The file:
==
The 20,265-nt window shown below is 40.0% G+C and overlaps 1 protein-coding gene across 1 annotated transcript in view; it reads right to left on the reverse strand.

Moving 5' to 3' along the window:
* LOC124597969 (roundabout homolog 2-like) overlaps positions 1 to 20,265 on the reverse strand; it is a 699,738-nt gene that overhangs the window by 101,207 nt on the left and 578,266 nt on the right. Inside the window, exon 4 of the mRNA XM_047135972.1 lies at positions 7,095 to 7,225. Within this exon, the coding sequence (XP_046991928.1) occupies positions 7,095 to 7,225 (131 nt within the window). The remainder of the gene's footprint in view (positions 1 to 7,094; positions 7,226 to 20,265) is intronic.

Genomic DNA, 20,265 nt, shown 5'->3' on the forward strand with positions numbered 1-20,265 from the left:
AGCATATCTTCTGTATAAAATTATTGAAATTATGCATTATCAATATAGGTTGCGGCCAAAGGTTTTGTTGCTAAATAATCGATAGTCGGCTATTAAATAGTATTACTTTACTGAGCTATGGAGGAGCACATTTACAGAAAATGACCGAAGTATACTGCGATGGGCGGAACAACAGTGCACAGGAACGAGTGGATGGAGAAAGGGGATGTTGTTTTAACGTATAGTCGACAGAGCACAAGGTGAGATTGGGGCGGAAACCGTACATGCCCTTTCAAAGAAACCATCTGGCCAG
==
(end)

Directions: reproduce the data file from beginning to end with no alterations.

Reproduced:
The 20,265-nt window shown below is 40.0% G+C and overlaps 1 protein-coding gene across 1 annotated transcript in view; it reads right to left on the reverse strand.

Moving 5' to 3' along the window:
* LOC124597969 (roundabout homolog 2-like) overlaps positions 1 to 20,265 on the reverse strand; it is a 699,738-nt gene that overhangs the window by 101,207 nt on the left and 578,266 nt on the right. Inside the window, exon 4 of the mRNA XM_047135972.1 lies at positions 7,095 to 7,225. Within this exon, the coding sequence (XP_046991928.1) occupies positions 7,095 to 7,225 (131 nt within the window). The remainder of the gene's footprint in view (positions 1 to 7,094; positions 7,226 to 20,265) is intronic.

Genomic DNA, 20,265 nt, shown 5'->3' on the forward strand with positions numbered 1-20,265 from the left:
AGCATATCTTCTGTATAAAATTATTGAAATTATGCATTATCAATATAGGTTGCGGCCAAAGGTTTTGTTGCTAAATAATCGATAGTCGGCTATTAAATAGTATTACTTTACTGAGCTATGGAGGAGCACATTTACAGAAAATGACCGAAGTATACTGCGATGGGCGGAACAACAGTGCACAGGAACGAGTGGATGGAGAAAGGGGATGTTGTTTTAACGTATAGTCGACAGAGCACAAGGTGAGATTGGGGCGGAAACCGTACATGCCCTTTCAAAGAAACCATCTGGCCAG